A cap on visitors entering Freycinet National Park was the hot topic at a packed public meeting on Monday.
More than 250 people attended the meeting co-hosted by the Freycinet Action Network at the Coles Bay Community Hall, which aimed to discuss the future of national park following concerns over the revised draft Freycinet Peninsula Master Plan 2019.
The plan was initially released in June 2018, but was refined in response to feedback received during the consultation period.
In submissions for the previous draft, key themes from feedback included opposition to the use of the peninsula by helicopters and cruise ships, concerns that the area was already at capacity for visitors, issues around wastewater management, the need to prioritise the natural values of the area, and perceptions that the plan was too commercially driven.
Meeting convenor Sophie Underwood, of the Freycinet Action Network, said the biggest issue facing the park was visitor numbers.
"Freycinet is a place that is much-loved by locals and visitors alike but its values and the experience it offers are suffering under unprecedented attention," she said.
"The master plan tries to improve safety and traffic issues but there's little in it that is aimed at managing numbers to protect the visitor experience and park values.
"The revised plan should at least identify a pathway to ensure that the carrying capacity of Freycinet National Park is established and enforced."
Full house in the Coles Bay Community Hall- discussing planning for Freycinet, the, need for consideration of a visitor cap and concern over development issues. Freycinet is being loved to death at a cost to values and amenity. Submissions on Freycinet Master Plan close this week pic.twitter.com/It87ri8a4j— Vica Bayley (@VicaBayley) April 22, 2019
Speakers at the meeting included Coles Bay resident Alaro Ascui, and resident and tourism operator Tabitha Badger.
Ms Badger also voiced concerns over visitor numbers and the over the potential re-routing of the road.
"We need to conserve the character of the town [Coles Bay] as well as the environment around it," she said.
"If we lose our identity what do we have left?"
A state government spokesperson said the Freycinet Peninsula was a significant visitor destination, welcoming more than 300,000 per year.
They said this is why the state government was committed to the Freycinet Peninsula Master Plan, "a future proofing plan with will ensure delivery of a high-quality experience for visitors to the area, whilst protecting those things that make the Peninsula special in the first place."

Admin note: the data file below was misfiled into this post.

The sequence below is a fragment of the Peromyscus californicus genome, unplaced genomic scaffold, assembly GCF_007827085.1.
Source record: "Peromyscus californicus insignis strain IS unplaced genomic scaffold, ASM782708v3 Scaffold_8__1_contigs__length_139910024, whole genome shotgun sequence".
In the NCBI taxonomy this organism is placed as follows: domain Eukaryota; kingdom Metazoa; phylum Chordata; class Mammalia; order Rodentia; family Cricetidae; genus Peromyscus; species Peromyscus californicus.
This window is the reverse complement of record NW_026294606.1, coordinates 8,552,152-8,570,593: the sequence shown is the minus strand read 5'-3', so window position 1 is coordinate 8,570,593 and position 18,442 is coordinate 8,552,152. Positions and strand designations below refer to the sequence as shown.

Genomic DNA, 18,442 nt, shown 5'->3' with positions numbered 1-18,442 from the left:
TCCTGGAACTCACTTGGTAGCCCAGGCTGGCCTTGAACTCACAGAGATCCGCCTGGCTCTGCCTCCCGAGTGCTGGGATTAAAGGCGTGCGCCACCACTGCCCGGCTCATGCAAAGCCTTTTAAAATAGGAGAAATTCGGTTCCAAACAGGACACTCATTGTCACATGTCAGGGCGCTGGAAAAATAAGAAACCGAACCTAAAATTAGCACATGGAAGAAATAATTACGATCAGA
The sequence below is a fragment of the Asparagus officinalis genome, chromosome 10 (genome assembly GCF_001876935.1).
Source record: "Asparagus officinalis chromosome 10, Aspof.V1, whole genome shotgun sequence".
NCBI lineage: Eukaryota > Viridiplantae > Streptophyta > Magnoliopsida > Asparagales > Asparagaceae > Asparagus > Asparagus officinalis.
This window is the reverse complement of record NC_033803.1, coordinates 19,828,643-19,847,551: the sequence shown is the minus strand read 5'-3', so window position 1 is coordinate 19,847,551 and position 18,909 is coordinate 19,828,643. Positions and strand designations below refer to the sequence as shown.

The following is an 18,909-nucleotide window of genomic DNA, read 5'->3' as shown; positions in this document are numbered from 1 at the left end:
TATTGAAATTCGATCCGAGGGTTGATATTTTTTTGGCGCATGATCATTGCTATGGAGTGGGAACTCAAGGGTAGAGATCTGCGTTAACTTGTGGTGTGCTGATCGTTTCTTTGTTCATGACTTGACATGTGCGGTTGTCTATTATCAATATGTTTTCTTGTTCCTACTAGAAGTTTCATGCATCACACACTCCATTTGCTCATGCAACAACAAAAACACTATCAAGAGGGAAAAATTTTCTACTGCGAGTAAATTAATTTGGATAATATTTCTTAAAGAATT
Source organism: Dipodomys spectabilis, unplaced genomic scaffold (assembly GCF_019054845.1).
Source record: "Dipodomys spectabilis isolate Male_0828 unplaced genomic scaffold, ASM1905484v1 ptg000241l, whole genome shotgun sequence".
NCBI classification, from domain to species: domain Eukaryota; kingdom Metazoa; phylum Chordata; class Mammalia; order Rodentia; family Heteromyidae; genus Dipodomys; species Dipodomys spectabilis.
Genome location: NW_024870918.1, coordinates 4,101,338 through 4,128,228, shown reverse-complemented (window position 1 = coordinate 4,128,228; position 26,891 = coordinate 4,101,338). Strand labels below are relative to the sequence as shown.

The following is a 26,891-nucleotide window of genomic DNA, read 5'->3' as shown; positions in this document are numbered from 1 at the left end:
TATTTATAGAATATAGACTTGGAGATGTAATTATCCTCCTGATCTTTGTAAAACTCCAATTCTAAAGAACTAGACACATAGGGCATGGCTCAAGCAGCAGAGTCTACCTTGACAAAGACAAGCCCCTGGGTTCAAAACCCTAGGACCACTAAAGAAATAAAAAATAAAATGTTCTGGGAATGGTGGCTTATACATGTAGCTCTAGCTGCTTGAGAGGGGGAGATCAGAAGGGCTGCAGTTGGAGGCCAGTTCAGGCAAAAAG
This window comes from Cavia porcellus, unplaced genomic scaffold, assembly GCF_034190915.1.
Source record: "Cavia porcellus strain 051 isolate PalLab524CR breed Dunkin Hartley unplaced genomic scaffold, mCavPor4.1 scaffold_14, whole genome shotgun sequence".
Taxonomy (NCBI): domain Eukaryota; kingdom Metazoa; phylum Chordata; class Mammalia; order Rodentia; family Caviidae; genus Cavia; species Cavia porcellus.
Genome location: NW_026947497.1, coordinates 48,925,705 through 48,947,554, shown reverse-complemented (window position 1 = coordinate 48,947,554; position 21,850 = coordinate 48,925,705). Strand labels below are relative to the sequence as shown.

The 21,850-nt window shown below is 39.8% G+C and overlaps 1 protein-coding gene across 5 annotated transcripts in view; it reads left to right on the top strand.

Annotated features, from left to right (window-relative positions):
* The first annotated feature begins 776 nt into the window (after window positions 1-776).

"In partnership with the Glamorgan Spring Bay Council, East Coast Tourism, the local community and other key stakeholders, we have commenced a major planning process for the Freycinet Peninsula that balances protection of natural and cultural values, while at the same time addressing critical infrastructure issues," they said.
"The plan has undergone significant consultation including two rounds of public consultation.
"The plan will provide a clear framework on how government and the community will ensure a high quality, environmentally, economically and socially sustainable Freycinet visitor experience for the next twenty years."
- Revised draft Freycinet Peninsula Master Plan open for comment
Following the floor being opened to community members to raise issues, 10 motions were passed at the meeting:
- The community rejected the Freycinet Master Plan until an independent assessment of carrying capacity of the park is carried out and the plan is modified to reflect this;
- The community called for a wastewater systems audit on Freycinet Peninsula properties by the Glamorgan Spring Bay
- The Freycinet Peninsula should be helicopter tourism free;
- That the gravel pull off zone on the corner of the Coles Bay Road and the Tasman Highway remain for safety of buses and longer vehicles and to encourage carpooling and bike riding options;
- The Coles Bay Conservation Area between Black Point and Edge of the Bay should not be part of the accommodation strategy of the master plan and should be protected for future generations;
- The community commended the state government's commitment to end cruise ship visits to Wineglass Bay;
- As identified by the University of Tasmania's options analysis, the community supported the visitor centre remaining at Ranger Creek with additional parking nearby;
- The community rejected the master plan proposal to industrialise the bay of Coles Bay;
- There should be no new jetty built in front of the Hazards to maintain the view from Coles Bay;
- That the independent assessment into carrying capacity specifically included looking at a visitor cap and charges for visitors.
Ms Underwood said the Freycinet Action Network would now seek a meeting with Premier and Tourism Minister Will Hodgman to discuss the master plan and the motions.
Key initiatives in the state government's revised draft included improved wastewater management, a new visitor gateway, a network of transport connections, a network of "experience nodes", and an entrance corridor.
The plan was developed with input from the community and representatives from the Parks and Wildlife Service, the Department of State Growth, the Glamorgan Spring Bay Council, East Coast Tourism, the Freycinet Association, and the Freycinet Destination Action Plan Group.
The draft master plan will be open for public comment until Friday, April 26 at 9am.
For more information and to view the master plan, visit parks.tas.gov.au.